Nuumte Oote language at risk of dying out

One of many obscure endangered languages …..

Nuumte Oote

Ayapaneco, or ‘Nuumte Oote’, is fading away;
only two speakers remaining today.
The linguists are rushing to record what they say
before it’s too late
and this Indian dialect suffers its fate.
But Manuel Segovia and Isidro Velazquez
won’t entertain what the other one says.
Manuel, Isidro in a weird fiasco
in some pueblecito, known as Tabasco,
won’t speak to each other in Ayapaneco
or Nuumte Oote, to give it its other name.
They don’t talk, they won’t meet,
there’s some cussedness streak
or maybe some feud of which they don’t speak.
It’s a linguaphile’s nightmarish game.

How do you pronounce “oote”?
Is it “oote” like “hooter”
or “oote” as in “book”, or “oote” like a “boot”?
That’s what the linguists want to find oot
as someone from Scotland would say.
And what about “Nuumte”?
Is the “e” silent or pronounced as in “be”?
Can we get what they say?
Perhaps it’s like “bet” or even “café”?
Is “Nuumte”, “Nuumte”
like “Humpty Dumpty”?
or is the “nuum” just as in “bum”
or similar to “rheum”, or maybe like “room”
or possibly like something else.
Velazquez would know, Segovia too.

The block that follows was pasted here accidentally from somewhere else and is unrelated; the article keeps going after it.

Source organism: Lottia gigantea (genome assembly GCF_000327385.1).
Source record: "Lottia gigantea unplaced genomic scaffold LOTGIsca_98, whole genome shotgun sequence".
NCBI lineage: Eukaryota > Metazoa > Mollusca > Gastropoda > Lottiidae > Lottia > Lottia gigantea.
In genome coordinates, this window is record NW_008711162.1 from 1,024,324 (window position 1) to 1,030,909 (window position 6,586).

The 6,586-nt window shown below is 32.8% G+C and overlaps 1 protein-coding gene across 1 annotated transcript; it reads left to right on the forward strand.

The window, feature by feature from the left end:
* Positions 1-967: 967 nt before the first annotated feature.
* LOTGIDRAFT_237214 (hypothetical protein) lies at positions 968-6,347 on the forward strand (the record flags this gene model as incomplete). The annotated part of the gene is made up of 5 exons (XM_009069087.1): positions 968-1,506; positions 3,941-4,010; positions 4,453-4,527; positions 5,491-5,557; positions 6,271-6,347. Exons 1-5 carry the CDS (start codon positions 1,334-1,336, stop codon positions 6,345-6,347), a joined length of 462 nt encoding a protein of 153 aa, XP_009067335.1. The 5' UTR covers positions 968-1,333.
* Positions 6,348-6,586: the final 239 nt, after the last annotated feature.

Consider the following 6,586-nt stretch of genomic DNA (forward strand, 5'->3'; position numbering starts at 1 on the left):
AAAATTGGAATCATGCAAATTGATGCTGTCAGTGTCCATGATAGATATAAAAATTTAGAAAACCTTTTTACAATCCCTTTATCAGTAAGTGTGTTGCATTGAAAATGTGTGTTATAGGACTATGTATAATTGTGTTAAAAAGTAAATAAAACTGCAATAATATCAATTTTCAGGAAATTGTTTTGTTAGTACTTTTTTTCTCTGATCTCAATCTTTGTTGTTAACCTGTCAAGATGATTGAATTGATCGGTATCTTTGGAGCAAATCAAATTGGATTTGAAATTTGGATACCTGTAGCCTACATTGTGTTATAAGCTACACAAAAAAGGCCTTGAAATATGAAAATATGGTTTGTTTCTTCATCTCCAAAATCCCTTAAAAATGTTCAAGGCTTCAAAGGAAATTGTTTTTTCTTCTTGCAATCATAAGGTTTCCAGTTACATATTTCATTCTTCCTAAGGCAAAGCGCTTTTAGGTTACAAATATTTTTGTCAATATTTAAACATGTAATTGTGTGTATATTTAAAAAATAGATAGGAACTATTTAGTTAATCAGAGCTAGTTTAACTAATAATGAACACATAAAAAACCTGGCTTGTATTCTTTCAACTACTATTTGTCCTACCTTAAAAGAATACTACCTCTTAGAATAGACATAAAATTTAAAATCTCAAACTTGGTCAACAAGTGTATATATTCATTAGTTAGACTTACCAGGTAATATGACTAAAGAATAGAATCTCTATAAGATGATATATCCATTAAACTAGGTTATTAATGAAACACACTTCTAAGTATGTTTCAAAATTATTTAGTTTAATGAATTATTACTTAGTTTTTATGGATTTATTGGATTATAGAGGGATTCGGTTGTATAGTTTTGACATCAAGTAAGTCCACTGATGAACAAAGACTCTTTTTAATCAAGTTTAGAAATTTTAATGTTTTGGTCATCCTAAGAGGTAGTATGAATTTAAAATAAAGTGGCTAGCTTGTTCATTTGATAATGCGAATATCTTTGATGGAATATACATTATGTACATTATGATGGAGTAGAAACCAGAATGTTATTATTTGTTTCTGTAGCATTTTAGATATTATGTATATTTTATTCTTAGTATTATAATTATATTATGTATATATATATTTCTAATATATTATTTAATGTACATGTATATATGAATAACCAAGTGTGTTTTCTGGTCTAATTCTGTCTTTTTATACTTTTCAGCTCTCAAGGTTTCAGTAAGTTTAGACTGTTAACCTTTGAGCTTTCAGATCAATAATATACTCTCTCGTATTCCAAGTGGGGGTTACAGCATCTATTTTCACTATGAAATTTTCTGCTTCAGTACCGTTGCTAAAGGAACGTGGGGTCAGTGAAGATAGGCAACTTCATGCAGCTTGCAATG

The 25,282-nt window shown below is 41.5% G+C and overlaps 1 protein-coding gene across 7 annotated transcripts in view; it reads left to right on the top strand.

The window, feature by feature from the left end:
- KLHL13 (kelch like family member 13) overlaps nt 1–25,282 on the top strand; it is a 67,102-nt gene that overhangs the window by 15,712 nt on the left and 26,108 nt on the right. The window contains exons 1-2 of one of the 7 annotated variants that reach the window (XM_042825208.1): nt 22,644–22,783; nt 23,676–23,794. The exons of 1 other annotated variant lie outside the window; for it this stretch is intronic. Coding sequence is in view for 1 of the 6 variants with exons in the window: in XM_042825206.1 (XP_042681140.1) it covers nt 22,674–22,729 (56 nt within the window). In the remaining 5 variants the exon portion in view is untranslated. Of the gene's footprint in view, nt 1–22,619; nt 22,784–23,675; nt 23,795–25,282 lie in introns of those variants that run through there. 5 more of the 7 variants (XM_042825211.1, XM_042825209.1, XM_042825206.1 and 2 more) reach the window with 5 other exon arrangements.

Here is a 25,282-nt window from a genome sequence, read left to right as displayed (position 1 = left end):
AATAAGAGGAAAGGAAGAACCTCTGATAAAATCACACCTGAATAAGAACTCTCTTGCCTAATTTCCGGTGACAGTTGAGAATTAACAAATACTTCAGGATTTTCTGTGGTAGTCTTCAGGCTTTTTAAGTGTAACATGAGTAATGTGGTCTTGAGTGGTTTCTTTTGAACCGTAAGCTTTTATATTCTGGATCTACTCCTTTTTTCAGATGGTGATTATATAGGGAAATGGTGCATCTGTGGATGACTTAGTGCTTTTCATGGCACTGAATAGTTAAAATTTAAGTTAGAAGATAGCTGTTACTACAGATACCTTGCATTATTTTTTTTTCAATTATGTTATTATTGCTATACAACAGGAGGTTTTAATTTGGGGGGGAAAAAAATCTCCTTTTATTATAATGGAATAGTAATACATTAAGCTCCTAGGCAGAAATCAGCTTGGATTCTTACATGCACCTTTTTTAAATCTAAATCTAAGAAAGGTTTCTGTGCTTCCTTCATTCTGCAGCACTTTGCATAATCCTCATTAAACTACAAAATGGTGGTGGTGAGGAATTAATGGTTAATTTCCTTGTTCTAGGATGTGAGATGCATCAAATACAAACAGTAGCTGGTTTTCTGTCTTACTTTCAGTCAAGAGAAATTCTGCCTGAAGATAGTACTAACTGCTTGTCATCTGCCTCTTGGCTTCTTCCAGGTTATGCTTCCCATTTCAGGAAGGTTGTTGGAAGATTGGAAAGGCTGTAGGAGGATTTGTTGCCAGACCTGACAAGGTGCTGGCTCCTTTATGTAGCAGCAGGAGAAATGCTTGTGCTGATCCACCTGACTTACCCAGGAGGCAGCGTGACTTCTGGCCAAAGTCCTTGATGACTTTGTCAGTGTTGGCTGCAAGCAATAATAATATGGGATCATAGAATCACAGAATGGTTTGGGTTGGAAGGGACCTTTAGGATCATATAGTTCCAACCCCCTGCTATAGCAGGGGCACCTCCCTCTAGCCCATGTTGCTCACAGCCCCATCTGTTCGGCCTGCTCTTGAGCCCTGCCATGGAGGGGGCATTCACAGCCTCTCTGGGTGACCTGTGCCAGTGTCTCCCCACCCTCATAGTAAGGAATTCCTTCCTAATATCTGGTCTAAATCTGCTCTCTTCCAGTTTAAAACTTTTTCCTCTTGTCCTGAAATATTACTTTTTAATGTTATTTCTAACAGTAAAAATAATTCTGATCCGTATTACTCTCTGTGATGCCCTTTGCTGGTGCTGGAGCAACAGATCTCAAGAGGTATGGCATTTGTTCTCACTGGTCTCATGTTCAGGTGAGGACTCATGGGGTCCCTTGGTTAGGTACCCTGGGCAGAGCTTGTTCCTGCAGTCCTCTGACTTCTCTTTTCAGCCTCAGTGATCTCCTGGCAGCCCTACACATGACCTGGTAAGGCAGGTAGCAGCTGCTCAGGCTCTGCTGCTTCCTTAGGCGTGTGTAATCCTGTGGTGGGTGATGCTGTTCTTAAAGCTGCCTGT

Will they agree what it could be?
if only we knew how they would say
“Nuumte oote”
before the language dies away.

Hasta la vista, baby.

_________________________________________________________________________________

2nd July 2013 – headline from the Guardian

Notes:  “Language at risk of dying out – the last two speakers aren’t talking.”  The language of Ayapaneco has been spoken in the land now known as Mexico for centuries. It has survived the Spanish conquest, seen off wars, revolutions, famines and floods. But now, like so many other indigenous languages, it’s at risk of extinction.  Ayapaneco has always been a “linguistic island” surrounded by much stronger indigenous languages.  Its demise was sealed by the advent of education in Spanish in the mid 20th century, which for several decades included the explicit prohibition on indigenous children speaking anything else.  There are just two people left, Manuel Segovia and Isidro Velazquez, who can speak it fluently – but they refuse to talk to each other.  The name Ayapaneco is an imposition by outsiders, and Segovia and Velazquez call their language Nuumte Oote, which means the True Voice.

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